It looked like a giant deep-sea jellyfish with multi-coloured tentacles streaming wildly from its underside. Instead, it was just another day in the Engineering Ideas Clinic™ as students gamely attempted to construct a working brushless DC motor from scratch.
For the students of mechanical, mechatronics, electrical and computer engineering, learning the principles of electromagnetism becomes a hands-on lab that involves the very real world of figuring out how to wind their own electromagnets (very carefully) and the intricacies of determining the activation sequence for the electromagnetic coils (it’s tricky). Once this has been determined, off they go to the test bench to see if their sequences correctly activate each coil at the right moment. If it does, then it’s success. If not, then it’s back to the beginning with the rewinding of wires and checking of notes.
This Engineering Ideas Clinic activity is less about teaching then it is about learning. The students, each in teams of three or four, are actually self-teaching as they experiment with physical elements like the stator (coils of coated wires) and rotors (rare earth magnets). Using a bare-bones instruction sheet, the students learning to interpret drawings and follow directions. Some quickly learn to keep their nine coils of wire tightly contained to ensure consistent spooling, while others have adopted a less constrained method. They quickly learn that yards of super fine wire becomes a tangled mess that impedes efficiency. Lesson learned – have control over your materials and think things through.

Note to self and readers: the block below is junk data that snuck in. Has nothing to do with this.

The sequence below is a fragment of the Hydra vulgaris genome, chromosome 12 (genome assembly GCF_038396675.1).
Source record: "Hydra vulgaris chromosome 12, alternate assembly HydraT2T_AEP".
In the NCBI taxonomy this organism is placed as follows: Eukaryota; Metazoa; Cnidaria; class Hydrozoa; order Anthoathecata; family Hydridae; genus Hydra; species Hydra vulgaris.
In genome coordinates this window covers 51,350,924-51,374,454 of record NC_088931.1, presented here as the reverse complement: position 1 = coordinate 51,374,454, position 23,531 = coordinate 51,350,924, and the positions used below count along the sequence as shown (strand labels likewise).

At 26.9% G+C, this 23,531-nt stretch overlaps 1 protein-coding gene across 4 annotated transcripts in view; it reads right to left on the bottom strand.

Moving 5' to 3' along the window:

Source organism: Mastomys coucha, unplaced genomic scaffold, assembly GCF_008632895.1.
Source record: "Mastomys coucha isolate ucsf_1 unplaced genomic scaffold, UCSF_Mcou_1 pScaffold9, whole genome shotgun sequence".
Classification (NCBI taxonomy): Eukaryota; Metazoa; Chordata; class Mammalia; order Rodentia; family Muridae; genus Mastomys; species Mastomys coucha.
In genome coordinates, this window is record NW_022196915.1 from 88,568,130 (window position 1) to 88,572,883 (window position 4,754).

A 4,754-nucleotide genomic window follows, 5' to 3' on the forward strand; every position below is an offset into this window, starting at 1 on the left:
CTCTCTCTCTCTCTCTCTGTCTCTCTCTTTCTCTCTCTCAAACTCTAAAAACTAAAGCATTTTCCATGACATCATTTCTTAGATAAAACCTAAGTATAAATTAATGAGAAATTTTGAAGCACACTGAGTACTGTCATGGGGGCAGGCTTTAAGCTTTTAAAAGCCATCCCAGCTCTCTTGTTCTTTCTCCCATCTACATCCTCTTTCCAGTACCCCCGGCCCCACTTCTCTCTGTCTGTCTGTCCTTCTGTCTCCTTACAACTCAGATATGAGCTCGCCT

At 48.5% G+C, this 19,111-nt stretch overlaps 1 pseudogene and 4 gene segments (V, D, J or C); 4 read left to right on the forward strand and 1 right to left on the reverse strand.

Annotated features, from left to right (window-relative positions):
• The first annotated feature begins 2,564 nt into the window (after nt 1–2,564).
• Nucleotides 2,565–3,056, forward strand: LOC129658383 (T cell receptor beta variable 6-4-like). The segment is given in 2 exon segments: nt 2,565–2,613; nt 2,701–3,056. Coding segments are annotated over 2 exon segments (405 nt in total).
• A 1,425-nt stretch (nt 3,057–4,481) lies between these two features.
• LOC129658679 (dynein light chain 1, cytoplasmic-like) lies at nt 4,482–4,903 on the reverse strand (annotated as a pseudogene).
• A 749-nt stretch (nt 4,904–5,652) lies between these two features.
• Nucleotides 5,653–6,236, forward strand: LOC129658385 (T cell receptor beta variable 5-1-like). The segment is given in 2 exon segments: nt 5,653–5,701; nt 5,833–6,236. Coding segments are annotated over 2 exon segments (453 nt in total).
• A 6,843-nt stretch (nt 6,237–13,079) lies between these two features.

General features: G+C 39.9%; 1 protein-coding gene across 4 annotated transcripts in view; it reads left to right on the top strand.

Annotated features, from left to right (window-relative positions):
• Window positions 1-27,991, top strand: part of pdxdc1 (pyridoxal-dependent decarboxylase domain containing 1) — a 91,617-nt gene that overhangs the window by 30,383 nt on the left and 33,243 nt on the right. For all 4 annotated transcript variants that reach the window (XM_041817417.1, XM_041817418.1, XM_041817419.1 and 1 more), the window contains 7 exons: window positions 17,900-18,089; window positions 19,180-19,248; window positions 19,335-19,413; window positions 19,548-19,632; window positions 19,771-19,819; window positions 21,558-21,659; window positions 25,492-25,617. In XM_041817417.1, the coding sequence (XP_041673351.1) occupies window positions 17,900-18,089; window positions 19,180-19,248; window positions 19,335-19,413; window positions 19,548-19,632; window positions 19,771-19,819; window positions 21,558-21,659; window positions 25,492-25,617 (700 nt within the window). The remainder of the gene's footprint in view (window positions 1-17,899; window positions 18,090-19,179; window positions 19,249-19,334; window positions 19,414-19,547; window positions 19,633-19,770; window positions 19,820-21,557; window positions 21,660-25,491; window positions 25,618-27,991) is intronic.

But creating efficiency in construction of the brushless DC motor is just one element of the Engineering Ideas Clinic. Beyond learning how to build a physical object that using electromagnetism, the Ideas Clinic also teaches the students the importance of working safely and of communicating effectively with your team.
Without good communication and detailed note-taking, it is difficult to be an excellent engineer, says Sanjeev Bedi, professor, mechanical and mechatronics engineering, who, along with course instructor, Samar Mohamed (faculty liaison with the Centre for Teaching Excellence) run this particular Engineering Ideas Clinic activity. Students quickly learn that talking with teammates and effectively explaining one’s thinking goes a long way in project success. The detailed notes allow missteps to be identified and corrected. A group huddle on strategy going forward gives the team a shared sense of direction and everyone can do their bit. And when something still doesn’t work, they have learned to fail forward and quickly pivot to a new strategy.
If after three hours the brushless DC motor didn’t pass on the test bench, students still learned everything they needed to know – they know where they went wrong and how to fix it. The abstract principles of electromagnetism were made concrete: the theoretical world became the real world thanks to another day in the Engineering Ideas Clinic.